• Personality traits: someone that is timid or negative towards life or is constantly avoiding danger, may have a higher risk of developing Generalized Anxiety Disorder.
  • Genetics: if you have a relative with the condition you may be at a higher risk of developing GAD too.
  • Life experiences: if we compare the history of life events or changes from people with GAD we may find they all share some traumatic or negative experiences while growing up or recently they have experienced a traumatic event. 

When to look for help?

Generalized Anxiety Disorder can be a very disabling condition.

If you identify with some of the items above you might consider seeking for some professional help:

  • If your anxiety is preventing you from performing tasks in an efficient or quick way because you have difficulties concentrating.
  • If your anxiety is time-consuming and it’s preventing you from focusing on other activities than worrying.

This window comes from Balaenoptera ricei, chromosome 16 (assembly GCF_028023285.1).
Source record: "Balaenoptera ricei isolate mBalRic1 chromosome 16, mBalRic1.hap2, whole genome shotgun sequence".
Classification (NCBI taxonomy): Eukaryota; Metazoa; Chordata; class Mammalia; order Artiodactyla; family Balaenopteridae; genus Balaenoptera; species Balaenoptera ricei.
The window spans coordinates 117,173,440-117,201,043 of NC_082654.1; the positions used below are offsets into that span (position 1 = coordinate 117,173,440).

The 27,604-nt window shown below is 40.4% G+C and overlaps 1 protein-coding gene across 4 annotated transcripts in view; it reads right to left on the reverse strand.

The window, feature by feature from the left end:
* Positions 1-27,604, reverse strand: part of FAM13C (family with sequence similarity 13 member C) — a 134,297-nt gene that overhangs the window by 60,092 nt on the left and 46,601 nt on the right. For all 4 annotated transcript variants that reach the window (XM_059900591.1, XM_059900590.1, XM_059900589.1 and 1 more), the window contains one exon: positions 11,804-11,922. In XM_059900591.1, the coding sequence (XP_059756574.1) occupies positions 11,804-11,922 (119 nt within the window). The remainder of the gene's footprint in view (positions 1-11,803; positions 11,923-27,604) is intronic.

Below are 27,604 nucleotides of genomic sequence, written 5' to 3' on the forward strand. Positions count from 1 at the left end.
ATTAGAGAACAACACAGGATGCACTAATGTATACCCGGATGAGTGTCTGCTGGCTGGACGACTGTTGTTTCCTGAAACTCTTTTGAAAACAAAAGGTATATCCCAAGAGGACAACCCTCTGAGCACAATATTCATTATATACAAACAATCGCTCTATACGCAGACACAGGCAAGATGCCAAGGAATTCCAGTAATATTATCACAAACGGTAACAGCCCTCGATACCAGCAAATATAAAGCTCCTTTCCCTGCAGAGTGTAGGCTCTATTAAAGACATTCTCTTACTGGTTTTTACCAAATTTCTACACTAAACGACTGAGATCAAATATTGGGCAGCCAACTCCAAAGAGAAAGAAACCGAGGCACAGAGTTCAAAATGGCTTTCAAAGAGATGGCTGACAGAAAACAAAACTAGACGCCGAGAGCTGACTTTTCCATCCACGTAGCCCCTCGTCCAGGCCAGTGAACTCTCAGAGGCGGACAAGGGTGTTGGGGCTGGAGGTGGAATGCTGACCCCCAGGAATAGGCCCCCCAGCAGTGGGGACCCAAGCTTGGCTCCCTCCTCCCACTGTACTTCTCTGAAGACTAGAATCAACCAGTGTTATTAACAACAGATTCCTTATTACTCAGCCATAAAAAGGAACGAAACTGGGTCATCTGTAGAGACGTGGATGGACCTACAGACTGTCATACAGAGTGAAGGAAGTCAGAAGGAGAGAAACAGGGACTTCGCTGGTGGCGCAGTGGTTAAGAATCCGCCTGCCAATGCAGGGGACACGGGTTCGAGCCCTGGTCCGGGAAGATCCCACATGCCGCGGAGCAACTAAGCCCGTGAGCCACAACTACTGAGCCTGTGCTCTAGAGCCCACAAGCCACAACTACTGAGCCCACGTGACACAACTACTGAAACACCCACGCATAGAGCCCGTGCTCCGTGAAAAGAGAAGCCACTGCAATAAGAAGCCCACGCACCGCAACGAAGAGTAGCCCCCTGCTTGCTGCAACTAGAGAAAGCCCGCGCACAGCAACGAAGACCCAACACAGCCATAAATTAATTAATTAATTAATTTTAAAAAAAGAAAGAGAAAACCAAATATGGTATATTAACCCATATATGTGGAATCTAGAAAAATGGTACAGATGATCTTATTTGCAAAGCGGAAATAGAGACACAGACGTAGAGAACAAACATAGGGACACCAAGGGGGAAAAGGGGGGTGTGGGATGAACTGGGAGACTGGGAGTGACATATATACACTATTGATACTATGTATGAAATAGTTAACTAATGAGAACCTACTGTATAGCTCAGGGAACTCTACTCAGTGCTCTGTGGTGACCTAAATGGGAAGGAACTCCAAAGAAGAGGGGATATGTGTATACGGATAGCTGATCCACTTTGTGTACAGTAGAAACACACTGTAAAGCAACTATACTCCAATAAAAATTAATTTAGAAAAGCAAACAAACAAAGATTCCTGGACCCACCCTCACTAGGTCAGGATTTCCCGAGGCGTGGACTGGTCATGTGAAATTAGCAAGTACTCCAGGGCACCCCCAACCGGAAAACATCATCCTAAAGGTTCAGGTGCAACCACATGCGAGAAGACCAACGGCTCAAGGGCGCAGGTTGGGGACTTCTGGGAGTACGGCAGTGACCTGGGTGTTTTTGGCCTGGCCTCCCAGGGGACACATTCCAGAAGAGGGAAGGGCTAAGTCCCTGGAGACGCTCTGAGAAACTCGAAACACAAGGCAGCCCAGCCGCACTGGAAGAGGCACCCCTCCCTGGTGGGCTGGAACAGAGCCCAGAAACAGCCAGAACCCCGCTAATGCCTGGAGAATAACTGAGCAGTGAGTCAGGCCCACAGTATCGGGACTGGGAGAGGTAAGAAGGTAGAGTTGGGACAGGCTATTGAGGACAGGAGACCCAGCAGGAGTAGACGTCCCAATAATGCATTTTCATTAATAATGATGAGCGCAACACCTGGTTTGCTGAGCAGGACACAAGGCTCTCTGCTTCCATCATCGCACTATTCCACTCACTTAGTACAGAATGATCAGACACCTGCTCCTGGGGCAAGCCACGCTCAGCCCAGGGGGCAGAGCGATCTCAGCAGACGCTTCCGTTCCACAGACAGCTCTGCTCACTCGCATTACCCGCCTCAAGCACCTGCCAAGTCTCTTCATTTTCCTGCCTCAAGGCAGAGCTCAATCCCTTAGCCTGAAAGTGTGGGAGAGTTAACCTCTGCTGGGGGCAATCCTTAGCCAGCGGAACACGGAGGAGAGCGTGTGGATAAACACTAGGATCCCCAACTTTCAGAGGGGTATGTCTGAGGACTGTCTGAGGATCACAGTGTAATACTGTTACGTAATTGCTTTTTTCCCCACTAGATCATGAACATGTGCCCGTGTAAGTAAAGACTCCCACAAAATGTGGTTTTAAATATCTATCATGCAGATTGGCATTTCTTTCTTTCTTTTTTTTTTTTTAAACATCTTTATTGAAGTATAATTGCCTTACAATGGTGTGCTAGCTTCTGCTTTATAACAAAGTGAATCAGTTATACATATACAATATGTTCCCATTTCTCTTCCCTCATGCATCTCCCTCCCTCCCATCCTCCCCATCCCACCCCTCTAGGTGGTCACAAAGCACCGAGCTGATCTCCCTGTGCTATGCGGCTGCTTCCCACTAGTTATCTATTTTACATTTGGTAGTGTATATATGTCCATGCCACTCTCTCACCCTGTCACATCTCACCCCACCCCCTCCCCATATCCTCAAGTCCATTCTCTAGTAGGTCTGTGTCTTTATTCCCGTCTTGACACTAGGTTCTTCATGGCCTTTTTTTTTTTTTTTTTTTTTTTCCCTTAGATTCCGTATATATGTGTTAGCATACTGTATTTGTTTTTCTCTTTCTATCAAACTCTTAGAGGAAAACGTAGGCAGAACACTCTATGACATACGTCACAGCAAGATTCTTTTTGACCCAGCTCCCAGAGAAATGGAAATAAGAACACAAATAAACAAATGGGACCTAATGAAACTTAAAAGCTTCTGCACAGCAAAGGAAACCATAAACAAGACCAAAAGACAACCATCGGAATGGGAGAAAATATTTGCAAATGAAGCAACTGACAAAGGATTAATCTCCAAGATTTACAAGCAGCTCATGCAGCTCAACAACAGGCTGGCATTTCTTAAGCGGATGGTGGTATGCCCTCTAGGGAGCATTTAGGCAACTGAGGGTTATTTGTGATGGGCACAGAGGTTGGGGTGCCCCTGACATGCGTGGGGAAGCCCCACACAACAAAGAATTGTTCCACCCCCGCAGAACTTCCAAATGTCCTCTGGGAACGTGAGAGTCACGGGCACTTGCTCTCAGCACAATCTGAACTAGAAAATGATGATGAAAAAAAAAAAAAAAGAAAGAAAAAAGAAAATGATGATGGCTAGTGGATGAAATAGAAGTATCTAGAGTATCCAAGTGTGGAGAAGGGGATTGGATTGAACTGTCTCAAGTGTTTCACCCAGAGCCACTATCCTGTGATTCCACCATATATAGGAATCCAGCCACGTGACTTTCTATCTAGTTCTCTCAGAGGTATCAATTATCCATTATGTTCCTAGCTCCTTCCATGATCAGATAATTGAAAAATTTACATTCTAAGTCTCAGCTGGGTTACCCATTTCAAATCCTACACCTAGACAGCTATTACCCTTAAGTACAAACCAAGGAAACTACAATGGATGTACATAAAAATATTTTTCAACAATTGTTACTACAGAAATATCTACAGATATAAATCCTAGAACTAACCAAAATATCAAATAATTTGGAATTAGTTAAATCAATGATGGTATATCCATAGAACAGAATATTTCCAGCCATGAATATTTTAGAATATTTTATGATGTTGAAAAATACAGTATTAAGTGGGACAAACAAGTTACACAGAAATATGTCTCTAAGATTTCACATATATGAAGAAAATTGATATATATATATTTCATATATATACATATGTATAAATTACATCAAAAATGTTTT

• If Anxiety is taking away your energy, it is making you feel drained of sleepy all the time. 
  • If besides the feeling anxiety, you are also starting to feel depressed.

Worsening physical health

People with Generalized Anxiety Disorder have a higher risk of having or worsening the symptoms of the following health conditions:

  • Digestive problems: irritable bowel syndrome or ulcers.
  • Migraines and headaches.
  • Chronic Pain
  • Insomnia or difficulties when going to sleep.
  • Heart-related illnesses. 

Generalized Anxiety Disorder and Co-morbidity

According to the Mayo Clinic, Generalized Anxiety Disorder often tends to co-exist with other mental health disorders that can make diagnosis more difficult due to symptom overlap and misdiagnosis.

Subsequently, suggesting a treatment plan can become challenging.

Some of the most common mental health disorders that co-occur with GAD are:

  • Specific Phobias
  • Panic Disorders
  • Post-traumatic stress disorder (PTSD)
  • Obsessive-compulsive disorder (OCD)
  • Depression
  • Suicidal thoughts or attempt to commit suicide
  • Substance abuse

Sample of the test

Here you can find the sample test for GAD 7 and you can also click here to find a printable version (Source: from the NHS)

GAD-7 Anxiety

Instructions: 

“Over the last 2 weeks, how often have you been bothered by the following problems? (Use “✔” to indicate your answer” 

  1. Feeling nervous, anxious or on edge

Not at all (0)

Several days (1)

More than half the days (2)

Nearly every day (3)